View Full Version : Speak Your Truth (me and Vincent Van Gogh)

28th August 2013, 19:39
Years ago I attended a much heralded exhibition of Impressionist Art at a small regional public art gallery. The gallery has a good record of solid shows but this Impressionist exhibit was a very big deal for them, probably the most publicized exhibit they had ever hosted. There were works by Renoir, Van Gogh and other impressionists and I drove to the city with artist friends so we could experience paintings by these famous artists.

The hype for this exhibit was huge. There were glossy posters, glossy expensive brochures and giftware to commemorate the show and a high price ticket to get in. There was a great deal of pomp and circumstance and when we walked into the galleries where the Impressionist pieces were hung there was a hush of worshipful murmuring from the gallery goers. We were just as excited as everyone else! We were in a state of high anticipation.

We went to the Van Gogh piece and I was hit with a wave a disappointment. I have spent years in the studio with a paintbrush in my hand and Van Gogh is one of my very top favorite artists, ever. I studied his paintings obsessively when I was an art student and I love his work.

This particular Van Gogh was crappy.

I had never seen that particular Van Gogh in any of the art history books before. Obviously, it was not one of his better works. I stood there in front of it, my two artist friends on either side of me and a careful, factually based critique started pouring out of me. I have a loud voice and my speech was not hushed and worshipful in front of this painting. I just started factually listing the significant number of flaws and weaknesses in the painting. I was "in the zone", very focused. I suppose my passion was triggered because the reality of what was in front of me clashed so badly with what I had expected from the show.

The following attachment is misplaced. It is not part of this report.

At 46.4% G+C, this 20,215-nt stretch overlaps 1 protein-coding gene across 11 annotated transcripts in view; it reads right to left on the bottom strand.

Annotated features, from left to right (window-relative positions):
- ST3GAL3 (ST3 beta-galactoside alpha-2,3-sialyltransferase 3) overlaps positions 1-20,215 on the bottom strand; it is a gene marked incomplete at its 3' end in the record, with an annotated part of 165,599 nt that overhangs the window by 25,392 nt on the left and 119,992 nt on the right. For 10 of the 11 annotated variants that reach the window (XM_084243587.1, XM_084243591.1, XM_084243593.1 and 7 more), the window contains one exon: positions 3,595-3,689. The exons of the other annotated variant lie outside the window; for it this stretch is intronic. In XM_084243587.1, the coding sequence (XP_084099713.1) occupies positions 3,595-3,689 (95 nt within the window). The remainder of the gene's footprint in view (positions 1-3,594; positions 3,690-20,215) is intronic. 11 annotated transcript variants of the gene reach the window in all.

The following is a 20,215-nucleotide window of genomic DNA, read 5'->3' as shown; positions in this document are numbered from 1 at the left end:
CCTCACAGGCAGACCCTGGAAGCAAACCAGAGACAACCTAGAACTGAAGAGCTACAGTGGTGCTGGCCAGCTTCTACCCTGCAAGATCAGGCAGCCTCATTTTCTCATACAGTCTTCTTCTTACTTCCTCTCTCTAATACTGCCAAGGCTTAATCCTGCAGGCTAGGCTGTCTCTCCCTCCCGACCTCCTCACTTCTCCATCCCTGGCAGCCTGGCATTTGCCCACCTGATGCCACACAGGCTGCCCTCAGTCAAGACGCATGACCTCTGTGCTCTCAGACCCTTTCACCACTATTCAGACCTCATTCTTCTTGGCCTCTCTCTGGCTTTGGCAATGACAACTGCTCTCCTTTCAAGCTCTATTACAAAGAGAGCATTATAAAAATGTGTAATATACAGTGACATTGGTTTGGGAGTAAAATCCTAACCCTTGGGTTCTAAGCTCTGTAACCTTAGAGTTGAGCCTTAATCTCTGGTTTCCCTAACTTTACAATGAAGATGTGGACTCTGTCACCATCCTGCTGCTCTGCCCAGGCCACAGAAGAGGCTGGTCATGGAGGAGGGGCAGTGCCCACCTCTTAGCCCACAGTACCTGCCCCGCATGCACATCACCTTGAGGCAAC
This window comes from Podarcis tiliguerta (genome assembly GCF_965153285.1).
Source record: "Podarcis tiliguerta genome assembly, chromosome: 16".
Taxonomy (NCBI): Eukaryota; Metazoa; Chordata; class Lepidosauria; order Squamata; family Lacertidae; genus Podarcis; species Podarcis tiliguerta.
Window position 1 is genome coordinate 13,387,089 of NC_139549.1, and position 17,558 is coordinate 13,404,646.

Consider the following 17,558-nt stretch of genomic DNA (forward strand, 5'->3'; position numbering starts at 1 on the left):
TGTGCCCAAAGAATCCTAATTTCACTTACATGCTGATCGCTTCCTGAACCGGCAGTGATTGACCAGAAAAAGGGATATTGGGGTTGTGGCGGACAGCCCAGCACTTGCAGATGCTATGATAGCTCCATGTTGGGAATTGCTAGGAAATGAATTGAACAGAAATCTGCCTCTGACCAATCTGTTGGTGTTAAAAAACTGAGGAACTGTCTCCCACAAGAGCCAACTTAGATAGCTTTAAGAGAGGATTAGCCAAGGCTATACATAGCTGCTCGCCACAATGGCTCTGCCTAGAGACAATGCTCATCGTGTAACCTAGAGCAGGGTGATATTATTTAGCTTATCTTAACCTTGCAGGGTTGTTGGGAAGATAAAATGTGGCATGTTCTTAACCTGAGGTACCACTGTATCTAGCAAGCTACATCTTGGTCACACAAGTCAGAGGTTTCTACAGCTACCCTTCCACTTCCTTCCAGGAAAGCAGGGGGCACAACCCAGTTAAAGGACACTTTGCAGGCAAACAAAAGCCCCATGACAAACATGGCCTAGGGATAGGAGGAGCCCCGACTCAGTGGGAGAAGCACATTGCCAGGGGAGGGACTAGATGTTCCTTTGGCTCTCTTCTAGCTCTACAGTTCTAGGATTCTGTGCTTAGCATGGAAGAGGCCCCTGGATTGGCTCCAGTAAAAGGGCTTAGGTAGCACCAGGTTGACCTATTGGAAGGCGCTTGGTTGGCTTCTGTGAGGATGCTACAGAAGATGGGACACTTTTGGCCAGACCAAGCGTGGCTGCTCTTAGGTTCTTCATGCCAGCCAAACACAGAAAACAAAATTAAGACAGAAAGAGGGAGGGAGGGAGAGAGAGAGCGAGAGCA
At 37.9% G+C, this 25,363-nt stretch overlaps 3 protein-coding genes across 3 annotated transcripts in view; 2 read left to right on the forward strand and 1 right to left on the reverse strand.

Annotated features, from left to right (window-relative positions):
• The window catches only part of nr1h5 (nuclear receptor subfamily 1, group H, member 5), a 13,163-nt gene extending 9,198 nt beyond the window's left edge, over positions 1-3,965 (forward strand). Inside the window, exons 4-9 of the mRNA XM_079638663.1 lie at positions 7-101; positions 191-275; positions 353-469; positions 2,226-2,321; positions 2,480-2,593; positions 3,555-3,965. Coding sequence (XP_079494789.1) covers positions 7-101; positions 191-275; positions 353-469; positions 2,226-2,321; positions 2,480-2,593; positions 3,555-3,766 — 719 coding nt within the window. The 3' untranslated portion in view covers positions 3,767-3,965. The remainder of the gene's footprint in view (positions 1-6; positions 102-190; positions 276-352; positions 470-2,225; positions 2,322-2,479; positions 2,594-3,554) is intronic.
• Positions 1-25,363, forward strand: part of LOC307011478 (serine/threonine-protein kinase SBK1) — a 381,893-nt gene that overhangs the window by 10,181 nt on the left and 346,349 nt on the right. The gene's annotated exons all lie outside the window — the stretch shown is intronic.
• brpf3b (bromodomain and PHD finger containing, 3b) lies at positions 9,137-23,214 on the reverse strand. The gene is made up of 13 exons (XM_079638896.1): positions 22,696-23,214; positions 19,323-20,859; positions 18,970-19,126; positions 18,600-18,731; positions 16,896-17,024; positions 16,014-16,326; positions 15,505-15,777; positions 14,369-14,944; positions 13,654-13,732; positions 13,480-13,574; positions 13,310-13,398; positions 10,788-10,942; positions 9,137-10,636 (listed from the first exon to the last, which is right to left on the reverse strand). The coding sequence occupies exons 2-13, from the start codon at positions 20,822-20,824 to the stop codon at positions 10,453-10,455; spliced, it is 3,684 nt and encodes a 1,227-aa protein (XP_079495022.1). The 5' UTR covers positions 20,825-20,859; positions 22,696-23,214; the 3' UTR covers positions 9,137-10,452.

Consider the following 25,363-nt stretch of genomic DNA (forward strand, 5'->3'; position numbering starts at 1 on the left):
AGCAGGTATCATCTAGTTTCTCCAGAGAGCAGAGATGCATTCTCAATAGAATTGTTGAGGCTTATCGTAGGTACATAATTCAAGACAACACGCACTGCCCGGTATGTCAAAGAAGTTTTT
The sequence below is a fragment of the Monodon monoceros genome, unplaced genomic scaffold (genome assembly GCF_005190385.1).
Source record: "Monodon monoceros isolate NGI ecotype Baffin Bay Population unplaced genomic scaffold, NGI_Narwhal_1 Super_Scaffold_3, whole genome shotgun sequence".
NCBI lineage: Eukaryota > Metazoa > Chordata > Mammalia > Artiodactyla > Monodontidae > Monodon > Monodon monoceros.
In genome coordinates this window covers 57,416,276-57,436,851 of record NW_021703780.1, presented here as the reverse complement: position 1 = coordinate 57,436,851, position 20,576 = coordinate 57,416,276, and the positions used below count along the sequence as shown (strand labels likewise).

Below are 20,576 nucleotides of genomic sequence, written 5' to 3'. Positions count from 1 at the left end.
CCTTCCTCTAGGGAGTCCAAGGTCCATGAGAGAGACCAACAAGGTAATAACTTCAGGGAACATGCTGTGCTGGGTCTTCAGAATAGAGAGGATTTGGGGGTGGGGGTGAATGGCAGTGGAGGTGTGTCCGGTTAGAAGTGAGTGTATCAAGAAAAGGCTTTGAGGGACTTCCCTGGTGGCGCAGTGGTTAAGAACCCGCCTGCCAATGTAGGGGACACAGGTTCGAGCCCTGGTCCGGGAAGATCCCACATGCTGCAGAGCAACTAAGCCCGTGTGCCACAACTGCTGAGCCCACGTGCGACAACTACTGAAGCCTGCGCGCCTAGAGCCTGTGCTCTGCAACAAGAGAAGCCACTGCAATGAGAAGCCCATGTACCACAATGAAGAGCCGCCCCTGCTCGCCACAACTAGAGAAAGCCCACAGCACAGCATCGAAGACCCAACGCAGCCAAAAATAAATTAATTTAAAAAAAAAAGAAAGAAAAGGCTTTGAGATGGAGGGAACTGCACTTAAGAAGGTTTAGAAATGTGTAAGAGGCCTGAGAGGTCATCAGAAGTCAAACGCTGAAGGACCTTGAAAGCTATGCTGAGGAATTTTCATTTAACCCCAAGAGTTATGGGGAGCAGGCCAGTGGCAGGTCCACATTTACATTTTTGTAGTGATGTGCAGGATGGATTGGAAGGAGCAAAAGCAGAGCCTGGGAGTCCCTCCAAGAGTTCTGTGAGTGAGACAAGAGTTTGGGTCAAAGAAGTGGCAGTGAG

I was excited, I was in the zone. It was not a cold, left brained, dry type of critique. It was a right brained, zoned in, passionate (and yet based in fact) type of critique.

For those who are unfamiliar with my terminology, a critique is when a group of people give formal feedback about a work of art. It is a type of ritual that is very common and prevalent in the art world.

The security guard in the room quickly came over about 2 minutes into my spontaneous critique and he shut me down immediately. He said I had to stop because my hand gestures were threatening the painting but actually my hands were nowhere near the painting and I was holding nothing in my hands.

I was a lot younger back then and quite afraid of authority figures and not trusting my own truth and I immediately shut up and left the room. I sat in the next room on a bench quietly talking to my friends and as if to punctuate his authority the security guard left the van Gogh and came over to me as I sat quietly on the bench in the next room and sternly repeated what he said earlier. I didn't say anything to him because sometimes you can't communicate with certain people who are drunk on their own small power that is given to them by virtue of a uniform.

But there is no shadow of a doubt in my mind that he felt threatened by the energy and passion of truth in what I said and that is why he had to crush it immediately.

I don't even know why I am writing this today.

All I know is that today I would stand up for myself.
Today I would speak truth to power.

william r sanford72
28th August 2013, 19:59
seems your learning something from it to this day and posting it could help someone else..now and on down the line.thanks for sharing.